YOKOHAMA, Japan–Nissan Motor Co. (7201.TO) chief executive Carlos Ghosn expects 2013 to be “a year of growth,” with the auto industry seeing a steady increase in global demand driven by the U.S. and emerging countries.
While expressing optimism, Mr. Ghosn warned about uncertainties over the fate of debate on U.S. fiscal policy and persistent dour economic prospects for Europe. He also noted that he remains mindful of the nagging pain caused by the yen’s strength, which could mitigate his projections.
“Yes, Y84 is better than Y78 or Y79. But we are a long way from what I consider neutral territory, which is around Y100 or more,” Mr. Ghosn said of the recent drop in the yen in a meeting with reporters.
The dollar recently hit a 28 month high against the Japanese currency to strengthen to around Y86 after remaining around Y80 for most of 2012.
A stronger yen undermines the price competitiveness of vehicles built in Japan in global markets and dents profits earned overseas when repatriated.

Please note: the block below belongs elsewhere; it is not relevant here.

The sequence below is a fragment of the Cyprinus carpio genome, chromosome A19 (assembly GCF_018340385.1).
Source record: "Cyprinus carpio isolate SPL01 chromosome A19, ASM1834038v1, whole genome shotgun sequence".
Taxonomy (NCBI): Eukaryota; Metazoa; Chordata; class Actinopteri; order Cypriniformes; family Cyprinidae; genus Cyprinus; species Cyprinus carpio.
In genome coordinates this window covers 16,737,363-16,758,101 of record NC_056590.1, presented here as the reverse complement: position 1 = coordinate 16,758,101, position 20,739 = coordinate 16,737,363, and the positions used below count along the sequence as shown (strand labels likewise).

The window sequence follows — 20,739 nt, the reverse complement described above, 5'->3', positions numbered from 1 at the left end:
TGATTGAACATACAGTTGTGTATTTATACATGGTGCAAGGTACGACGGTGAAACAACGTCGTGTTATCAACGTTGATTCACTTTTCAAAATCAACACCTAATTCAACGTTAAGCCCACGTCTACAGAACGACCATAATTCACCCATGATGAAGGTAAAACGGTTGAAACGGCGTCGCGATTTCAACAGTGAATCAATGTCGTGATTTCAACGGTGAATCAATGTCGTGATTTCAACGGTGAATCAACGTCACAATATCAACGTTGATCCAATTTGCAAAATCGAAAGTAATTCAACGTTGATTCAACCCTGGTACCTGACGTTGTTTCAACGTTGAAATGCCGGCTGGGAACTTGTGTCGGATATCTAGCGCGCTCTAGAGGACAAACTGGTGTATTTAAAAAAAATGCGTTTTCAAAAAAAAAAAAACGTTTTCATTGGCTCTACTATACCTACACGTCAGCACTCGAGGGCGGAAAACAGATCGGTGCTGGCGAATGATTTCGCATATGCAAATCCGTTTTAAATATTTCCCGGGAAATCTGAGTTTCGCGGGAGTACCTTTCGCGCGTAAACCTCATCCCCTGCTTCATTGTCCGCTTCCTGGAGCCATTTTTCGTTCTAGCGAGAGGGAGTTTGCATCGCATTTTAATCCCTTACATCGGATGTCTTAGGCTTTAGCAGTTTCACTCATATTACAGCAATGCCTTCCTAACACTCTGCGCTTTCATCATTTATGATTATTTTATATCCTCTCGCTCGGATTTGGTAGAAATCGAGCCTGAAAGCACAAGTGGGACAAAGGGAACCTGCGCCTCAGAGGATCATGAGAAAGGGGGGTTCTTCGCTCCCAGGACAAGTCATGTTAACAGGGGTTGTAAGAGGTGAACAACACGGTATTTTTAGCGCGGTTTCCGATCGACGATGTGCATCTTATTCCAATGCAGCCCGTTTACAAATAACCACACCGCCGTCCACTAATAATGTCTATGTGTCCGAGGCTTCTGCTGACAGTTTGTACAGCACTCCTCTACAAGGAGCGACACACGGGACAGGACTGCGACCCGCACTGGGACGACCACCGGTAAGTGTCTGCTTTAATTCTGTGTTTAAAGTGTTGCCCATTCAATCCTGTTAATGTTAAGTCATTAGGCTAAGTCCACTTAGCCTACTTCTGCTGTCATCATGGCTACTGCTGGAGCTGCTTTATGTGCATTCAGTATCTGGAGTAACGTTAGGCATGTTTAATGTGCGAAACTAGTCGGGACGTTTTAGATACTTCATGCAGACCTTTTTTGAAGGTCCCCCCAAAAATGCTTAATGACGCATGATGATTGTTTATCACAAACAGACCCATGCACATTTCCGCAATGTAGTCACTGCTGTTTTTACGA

Even as the yen weakened, the currency remains “in negative territory,” the CEO said, hoping that the new Cabinet of Prime Minister Shinzo Abe will take action “to bring the yen at least in neutral territory,” the top executive said.
He said that the yen’s fall to Y110 or Y120 would be seen as the currency actually weakening – a positive development that could boost the car maker’s earnings.
Mr. Ghosn expects the U.S., China, Brazil, India and other growing markets to lead to a 3% to 4% growth to 82 million or 83 million vehicles in industry-wide vehicle demand worldwide in 2013, similar to steady growth of 4%-5% estimated for 2012.
China’s growth pace in 2013 will be similar to 2012 with a 6%-7% increase. But it is an open question whether Nissan and other Japanese car makers will be able to fully benefit from the market growth with stalled talks on territorial disputes between Beijing and Tokyo now being taken over by the newly formed governments in both countries, the CEO said.
Since the territorial spat sparked anti-Japanese protests in China in mid-September, Japanese auto makers have been mired in a slump in the world’s biggest auto market.
The U.S. is another area of concern as the outlook for the world’s biggest economy and the economic impact on the rest of the world hinges on the unresolved issue of the so-called “fiscal cliff”–the tax increases and spending cuts set to go into effect next year.
But Mr. Ghosn said that the Obama administration will find a solution — though he’s not sure when– to help prevent the global economy from falling into a slowdown.
“I don’t think the biggest risk for the economy next year will be coming from the United States. I don’t think so,” he said.